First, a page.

D&D General What types of Saving Throws do you like?

Which Saving Throws do you like best?

  • Old School

    Votes: 5 6.0%
  • Middle Grade

    Votes: 39 47.0%
  • Modern

    Votes: 26 31.3%
  • Other

    Votes: 13 15.7%

EzekielRaiden

Follower of the Way
Other. Saving Throws used only as a duration/intensifier mechanic.

Fort/Ref/Will should be static defenses. That way, support characters can help anyone, spellcaster or attack-roller. Simpler, easier to learn, mathematically equivalent, wider design space.
 

log in or register to remove this ad

Voadam

Legend
What I really prefer are attacks directed at defenses rather than saving throws a la D&D 4e, with saving throws used to end ongoing effects. Which is probably "Middle Grade" in your definition? But I'll settle for "Modern."
I have players who have been playing for decades still regularly getting tripped up when they cast an attack spell on fantasy grounds (which handles all the rolling) and it comes up a 1. Either they fumbled the spell attack roll for a failure, or the target fumbled their save against the attack and the attack was a success.
 

Blue Orange

Gone to Texas
I liked Fortitude/Reflex/Will; some of the saves seem kind of forced and the asymmetry between Dex, Con, Wis and the others is somewhat unbalancing. Still like the new ability-system save better than the 1/2e categories; not sure what paralysis, poison, and death magic have in common, but I guess that's why they changed it!
 


Lanefan

Victoria Rules
I liked Fortitude/Reflex/Will; some of the saves seem kind of forced and the asymmetry between Dex, Con, Wis and the others is somewhat unbalancing. Still like the new ability-system save better than the 1/2e categories; not sure what paralysis, poison, and death magic have in common, but I guess that's why they changed it!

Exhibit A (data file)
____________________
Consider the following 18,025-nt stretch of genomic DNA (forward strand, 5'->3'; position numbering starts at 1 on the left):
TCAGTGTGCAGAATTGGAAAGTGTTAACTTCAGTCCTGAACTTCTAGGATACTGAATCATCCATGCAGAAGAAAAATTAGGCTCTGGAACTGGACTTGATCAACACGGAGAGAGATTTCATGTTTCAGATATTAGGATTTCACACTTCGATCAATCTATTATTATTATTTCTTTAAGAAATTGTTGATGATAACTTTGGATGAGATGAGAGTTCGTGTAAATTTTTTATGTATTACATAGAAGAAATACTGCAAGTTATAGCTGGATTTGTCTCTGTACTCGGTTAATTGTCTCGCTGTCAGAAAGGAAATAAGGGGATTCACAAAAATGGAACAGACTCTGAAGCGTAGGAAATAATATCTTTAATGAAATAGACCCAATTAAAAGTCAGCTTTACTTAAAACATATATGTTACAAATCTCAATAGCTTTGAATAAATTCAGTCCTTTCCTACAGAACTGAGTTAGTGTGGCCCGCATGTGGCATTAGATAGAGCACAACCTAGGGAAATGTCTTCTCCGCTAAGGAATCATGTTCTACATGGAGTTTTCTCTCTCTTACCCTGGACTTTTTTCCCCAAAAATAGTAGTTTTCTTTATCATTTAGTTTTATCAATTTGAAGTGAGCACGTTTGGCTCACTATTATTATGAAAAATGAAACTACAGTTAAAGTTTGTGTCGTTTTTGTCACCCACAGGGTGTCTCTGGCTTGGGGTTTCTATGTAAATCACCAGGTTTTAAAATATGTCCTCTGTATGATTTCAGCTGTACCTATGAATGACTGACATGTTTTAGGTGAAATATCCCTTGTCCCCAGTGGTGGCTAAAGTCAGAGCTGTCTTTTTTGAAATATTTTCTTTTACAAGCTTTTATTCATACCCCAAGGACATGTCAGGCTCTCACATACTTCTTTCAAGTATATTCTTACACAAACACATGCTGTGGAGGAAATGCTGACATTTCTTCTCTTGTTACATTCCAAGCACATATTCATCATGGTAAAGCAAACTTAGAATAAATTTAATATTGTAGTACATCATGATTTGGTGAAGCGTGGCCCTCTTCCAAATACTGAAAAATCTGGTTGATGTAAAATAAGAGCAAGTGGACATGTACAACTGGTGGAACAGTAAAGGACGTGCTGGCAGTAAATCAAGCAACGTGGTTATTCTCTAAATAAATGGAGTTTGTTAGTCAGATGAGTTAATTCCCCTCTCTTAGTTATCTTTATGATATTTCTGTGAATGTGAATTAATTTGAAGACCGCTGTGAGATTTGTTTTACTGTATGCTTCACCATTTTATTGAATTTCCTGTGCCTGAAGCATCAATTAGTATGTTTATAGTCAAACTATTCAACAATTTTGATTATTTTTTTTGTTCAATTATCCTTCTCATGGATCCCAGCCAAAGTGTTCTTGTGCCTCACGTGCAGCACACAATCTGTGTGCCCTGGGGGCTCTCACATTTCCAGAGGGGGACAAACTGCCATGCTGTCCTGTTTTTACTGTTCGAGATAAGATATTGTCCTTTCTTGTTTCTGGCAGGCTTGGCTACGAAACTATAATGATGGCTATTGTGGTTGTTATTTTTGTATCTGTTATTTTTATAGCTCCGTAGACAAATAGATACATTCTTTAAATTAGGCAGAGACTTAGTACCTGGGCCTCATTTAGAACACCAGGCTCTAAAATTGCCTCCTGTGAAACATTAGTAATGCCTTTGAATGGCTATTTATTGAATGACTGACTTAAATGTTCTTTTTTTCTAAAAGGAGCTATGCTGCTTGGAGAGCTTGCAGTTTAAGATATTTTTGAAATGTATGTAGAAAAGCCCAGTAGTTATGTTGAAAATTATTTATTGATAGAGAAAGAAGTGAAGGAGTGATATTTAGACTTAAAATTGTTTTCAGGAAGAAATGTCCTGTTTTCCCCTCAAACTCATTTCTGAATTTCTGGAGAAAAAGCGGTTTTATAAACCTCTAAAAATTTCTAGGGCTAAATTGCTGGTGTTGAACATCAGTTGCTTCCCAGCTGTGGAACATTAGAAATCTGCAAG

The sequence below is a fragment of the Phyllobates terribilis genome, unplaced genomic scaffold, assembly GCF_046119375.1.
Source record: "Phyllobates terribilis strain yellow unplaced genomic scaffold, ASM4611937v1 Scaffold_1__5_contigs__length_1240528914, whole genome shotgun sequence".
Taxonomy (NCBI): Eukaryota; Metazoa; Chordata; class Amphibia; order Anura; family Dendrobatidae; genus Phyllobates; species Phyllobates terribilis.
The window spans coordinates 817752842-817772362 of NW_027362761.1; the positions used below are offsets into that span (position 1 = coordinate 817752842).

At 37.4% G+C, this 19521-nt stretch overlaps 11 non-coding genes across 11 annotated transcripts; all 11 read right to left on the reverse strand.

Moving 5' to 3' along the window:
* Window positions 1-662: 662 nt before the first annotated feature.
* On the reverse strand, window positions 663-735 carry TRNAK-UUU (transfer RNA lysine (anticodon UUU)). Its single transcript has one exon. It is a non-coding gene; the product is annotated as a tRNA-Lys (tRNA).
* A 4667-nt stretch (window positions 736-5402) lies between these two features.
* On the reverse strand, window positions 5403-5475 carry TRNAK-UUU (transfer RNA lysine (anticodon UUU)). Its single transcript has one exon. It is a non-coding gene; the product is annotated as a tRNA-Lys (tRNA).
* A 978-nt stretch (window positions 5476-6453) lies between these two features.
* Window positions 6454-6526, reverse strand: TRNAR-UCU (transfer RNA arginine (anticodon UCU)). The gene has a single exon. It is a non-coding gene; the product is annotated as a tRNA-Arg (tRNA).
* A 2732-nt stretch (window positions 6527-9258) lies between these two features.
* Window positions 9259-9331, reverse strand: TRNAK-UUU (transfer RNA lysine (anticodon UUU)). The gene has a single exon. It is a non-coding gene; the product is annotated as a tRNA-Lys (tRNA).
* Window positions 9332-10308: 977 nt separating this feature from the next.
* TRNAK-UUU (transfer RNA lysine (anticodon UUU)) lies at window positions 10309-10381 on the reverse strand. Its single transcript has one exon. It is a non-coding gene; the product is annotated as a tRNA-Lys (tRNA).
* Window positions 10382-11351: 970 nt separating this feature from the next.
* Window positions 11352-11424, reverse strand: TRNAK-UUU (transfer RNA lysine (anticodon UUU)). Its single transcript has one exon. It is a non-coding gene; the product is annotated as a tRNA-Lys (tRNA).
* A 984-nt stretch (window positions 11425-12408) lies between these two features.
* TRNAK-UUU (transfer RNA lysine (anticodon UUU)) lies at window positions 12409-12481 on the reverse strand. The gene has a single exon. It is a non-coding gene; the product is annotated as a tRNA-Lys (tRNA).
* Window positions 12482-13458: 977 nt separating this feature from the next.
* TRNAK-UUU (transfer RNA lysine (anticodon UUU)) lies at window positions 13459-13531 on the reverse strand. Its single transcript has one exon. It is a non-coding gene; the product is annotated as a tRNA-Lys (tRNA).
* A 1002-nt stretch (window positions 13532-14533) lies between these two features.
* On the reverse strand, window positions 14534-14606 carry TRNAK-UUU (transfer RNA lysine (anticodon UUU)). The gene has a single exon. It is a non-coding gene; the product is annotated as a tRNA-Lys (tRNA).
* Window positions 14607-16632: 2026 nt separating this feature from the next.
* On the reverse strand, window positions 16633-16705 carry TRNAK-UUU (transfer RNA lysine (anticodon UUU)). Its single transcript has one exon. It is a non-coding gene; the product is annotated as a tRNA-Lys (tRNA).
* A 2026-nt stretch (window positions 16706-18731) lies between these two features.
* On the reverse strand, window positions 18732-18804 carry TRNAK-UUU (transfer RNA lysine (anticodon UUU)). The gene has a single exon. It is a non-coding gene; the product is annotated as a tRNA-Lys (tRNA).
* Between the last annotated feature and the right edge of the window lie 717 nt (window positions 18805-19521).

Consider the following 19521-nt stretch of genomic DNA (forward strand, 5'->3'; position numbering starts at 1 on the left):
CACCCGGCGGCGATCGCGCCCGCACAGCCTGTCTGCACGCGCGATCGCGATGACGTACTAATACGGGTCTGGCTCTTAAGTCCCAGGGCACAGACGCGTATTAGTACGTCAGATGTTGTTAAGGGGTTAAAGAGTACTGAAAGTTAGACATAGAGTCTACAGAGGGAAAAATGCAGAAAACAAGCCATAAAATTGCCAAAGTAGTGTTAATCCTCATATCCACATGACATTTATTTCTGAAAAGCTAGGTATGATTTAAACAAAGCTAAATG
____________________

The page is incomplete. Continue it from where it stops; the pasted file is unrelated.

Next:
They don't, and really needed to be split out. Having done it, I can say it's a trivially easy kitbash.
 


Old school modified by abilities.

So you can have a dexterity(spell) save or a dexterity(breath) save or a constitution(spell) save. This would neatly mirrow how skills and proficiencies work.
Shameless self quote...

i think I would then add stability and perceptiveness/readiness to those categories... those should not be defined by skills.
 


Minigiant

Legend
Supporter
Just to better explain my Other (since I am home and can type on a keyboard)

Fortitude (Con with Str option): Saving throw that resists disease, poison, and forced movement.
Reflex (Dex with Int option): Saving throw to deflect and dodge to escape an area of effects or aimed energy attack.
Will (Wis with Cha option): Saving throw to resist direct attacks on the mind.
Death (Best of Str/Dex/Con): Saving throw to resist instant death or deadly energies
Soul (Best of Int/Wis/Cha): : Saving throw to resist manipulation of the soul, your core personality, or your astral self.
Magic (None): Saving throw to resist magic assault in anyway not described above that your body, mind, and soul can't defend against naturally.
Psionics (None): Saving throw to resist magic assault in anyway not described above that your body, mind, and soul can't defend against naturally.
 

Shiroiken

Legend
Modern, but get rid of the idiot legacy that makes Con, Dex, Wis the most common. If you spread out the saves across all abilities, everyone has a weakness somewhere and you can overall lower the difficulty to address this fact. I don't care for the fact that the difficulty increases while untrained saves do not, but that can be fixed by adding half proficiency to non-proficient saves.

I liked how old school saving throws give a higher bonus to save versus death. 3e lost that when it merged death and paralysis to get fortitude. While I don’t like the old school categories, I ended up voting old school anyway because I prefer rolling versus a value on your sheet (or against a static difficulty) to rolling against a DC set by the effect or caster.
The problem is that saving throws have changed over the decades. In AD&D a Saving Throw was just what it sounds like: a quirk of fate that saved you. Having to roll a save was a very terrible situation, because failure was usually a punishing experience. Because of this, characters always got better at saving throws, indicating the character is better at surviving such experiences. The shift to modern games turned them into a mitigating factor, not an actual saving moment (kinda like Hit Dice stopped meaning "average number of hits you can take").
 

Remove ads

AD6_gamerati_skyscraper

Remove ads

Upcoming Releases

Top